By JULIA ROBERTS GOAD
Laura Bobbera is a born teacher. Indeed, education is in her blood. Her family has taught for generations. “For as long as I can remember, I have wanted to be a teacher,” she said.
Bobbera was recently recognized for excellence by the Arch Coal Foundation.
The Mingo County teacher, who teaches an orchestra and guitar class at Mingo Central in addition to general music at Gilbert Elementary, was given a Golden Apple Achiever Award as part of the foundation’s Teacher Achievement Awards program.
Twelve West Virginia teachers received Teacher Achievement Awards, John R. Snider, Arch Coal, Inc. Vice President for external affairs, said.
“Last month, Arch Coal honored 12 teachers with our Teacher Achievement Award,” said Snider. “The Golden Apple Achiever Award is presented to teachers who submitted exemplary applications to the Arch Coal Teacher Achievement Awards program and came close to being honored with the Foundation’s major award.”
Still active after twenty years, the Teacher Achievement Award is the state’s longest running teacher recognition program.
Nominations for outstanding teachers are usually submitted by parents, co-workers, or students, however anyone in the public can nominate a teacher. All teachers whose names are submitted receive an application detailing the requirements and the four topics to be addressed:Teaching as a Profession, Teacher Philosophy, Educational Development/Professional Achievement, and Community Service. These essays and three letters of recommendation are then sent to Arch Coal to be judged. Twelve educators are named the winner of the Arch Coal Teacher Achievement Award, a $3,500 cash award given to each recipient. Others who submitted a quality package but one that did not score in the top 12 receive the Golden Apple Award, a certificate recognizing effort.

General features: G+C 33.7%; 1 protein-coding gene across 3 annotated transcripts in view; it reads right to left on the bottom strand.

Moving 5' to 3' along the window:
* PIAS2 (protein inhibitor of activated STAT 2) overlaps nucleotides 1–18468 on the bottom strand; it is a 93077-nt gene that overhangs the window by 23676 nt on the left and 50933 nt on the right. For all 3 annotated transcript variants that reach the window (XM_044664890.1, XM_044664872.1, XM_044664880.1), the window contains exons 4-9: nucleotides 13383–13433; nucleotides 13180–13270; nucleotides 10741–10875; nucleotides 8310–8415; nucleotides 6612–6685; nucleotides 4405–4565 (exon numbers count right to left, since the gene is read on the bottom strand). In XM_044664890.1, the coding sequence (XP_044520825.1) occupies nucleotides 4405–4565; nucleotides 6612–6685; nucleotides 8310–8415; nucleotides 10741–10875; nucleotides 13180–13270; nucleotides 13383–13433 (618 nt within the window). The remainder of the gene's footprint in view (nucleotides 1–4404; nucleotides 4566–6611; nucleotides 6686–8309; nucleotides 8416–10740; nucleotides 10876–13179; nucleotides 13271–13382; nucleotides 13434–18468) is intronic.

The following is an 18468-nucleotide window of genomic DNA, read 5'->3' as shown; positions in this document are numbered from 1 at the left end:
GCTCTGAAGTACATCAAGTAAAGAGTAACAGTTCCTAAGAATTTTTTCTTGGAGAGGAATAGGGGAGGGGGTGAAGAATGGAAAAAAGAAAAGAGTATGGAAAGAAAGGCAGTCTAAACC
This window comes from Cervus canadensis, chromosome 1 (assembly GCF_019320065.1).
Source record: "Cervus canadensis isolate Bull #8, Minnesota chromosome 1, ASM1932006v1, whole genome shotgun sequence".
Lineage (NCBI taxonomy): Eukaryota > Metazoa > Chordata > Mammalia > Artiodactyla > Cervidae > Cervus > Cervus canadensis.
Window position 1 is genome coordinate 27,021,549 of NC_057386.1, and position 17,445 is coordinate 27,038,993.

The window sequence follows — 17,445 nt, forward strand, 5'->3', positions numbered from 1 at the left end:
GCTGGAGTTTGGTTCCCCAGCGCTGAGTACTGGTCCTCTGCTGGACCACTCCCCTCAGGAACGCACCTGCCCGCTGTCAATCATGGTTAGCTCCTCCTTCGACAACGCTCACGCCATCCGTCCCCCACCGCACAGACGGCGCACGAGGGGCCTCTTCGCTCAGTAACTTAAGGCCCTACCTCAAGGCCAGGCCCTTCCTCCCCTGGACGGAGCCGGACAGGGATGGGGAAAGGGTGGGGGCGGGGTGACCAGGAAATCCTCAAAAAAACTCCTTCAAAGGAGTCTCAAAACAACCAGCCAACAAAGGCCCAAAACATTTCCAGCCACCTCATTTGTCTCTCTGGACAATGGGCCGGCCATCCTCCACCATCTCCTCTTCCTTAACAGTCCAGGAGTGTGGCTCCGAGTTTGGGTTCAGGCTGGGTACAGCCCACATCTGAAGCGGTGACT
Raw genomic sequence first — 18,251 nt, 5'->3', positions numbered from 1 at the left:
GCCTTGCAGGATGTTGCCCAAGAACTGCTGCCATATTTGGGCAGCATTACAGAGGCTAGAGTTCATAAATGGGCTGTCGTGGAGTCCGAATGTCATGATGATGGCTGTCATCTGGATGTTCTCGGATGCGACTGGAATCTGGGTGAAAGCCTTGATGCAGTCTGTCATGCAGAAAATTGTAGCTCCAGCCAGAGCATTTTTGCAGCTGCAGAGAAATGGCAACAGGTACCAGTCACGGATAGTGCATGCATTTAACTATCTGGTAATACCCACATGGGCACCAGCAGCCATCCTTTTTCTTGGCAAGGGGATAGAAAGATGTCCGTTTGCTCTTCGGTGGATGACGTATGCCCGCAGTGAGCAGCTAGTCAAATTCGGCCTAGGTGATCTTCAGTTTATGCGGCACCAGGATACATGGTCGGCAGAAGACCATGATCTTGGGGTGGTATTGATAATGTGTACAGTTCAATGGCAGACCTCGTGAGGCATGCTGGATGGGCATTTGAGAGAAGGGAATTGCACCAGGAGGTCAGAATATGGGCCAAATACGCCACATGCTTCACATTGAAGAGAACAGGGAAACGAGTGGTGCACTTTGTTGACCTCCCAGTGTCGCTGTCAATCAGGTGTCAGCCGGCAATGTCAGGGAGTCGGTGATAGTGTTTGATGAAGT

“Our panel of peer judges - past recipients of the award - indicated the applications this year were of very high quality, which made selections difficult,” said Snider. “West Virginia has many superior classroom teachers who deserve recognition. I hope each of these teachers will be nominated again next year because classroom teaching excellence is one of the keys to student achievement.”
Bobbera said she had teachers that inspired her, and still feels that connection to her students.
“After twenty-three years in the profession, I still find teaching to be a highly rewarding career,” she said. “The love my students show me, their pride in a job well done, their wonderful, fresh ideas, and those ‘ah’ moments when they have created an aesthetically pleasing piece keep me trying to do the best I can for them.”
“I come from a long line of teachers on both sides of my family,” Bobbera said. “Both of my sisters teach, one has taught at the college level and now teaches at a high school and the other homeschools. My mother taught school in Michigan on a war time permit during World War II and for several years in California. My father taught at the University of Rome before coming to the United States. My uncle was a physics professor and an aunt taught English.”
Bobbera said her grandmother began her teaching career at the age of 16 in 1908 in a one room schoolhouse in Nebraska. Her sister, Bobbera’s great aunt, also taught in the one room school houses in Nebraska and later in Colorado.
Bobbera told the story of her paternal grandfather, a high school teacher in Rome, who took a stand for his principles, and how his teaching career suffered the consequences.
“At the time he was teaching, Mussolini was in power, and one had to belong to the Facist Party to teach at the college level,” she said. “Since my grandfather refused to join, he was only allowed to teach high school.”
Bobbera said the reward she cherishes is knowing she has made an impact on her students’ lives.
“A motivating force is the feedback that I receive from past students years after they have left my class who inform me that my work made a difference,” she said. “It enriched someone’s life forever.“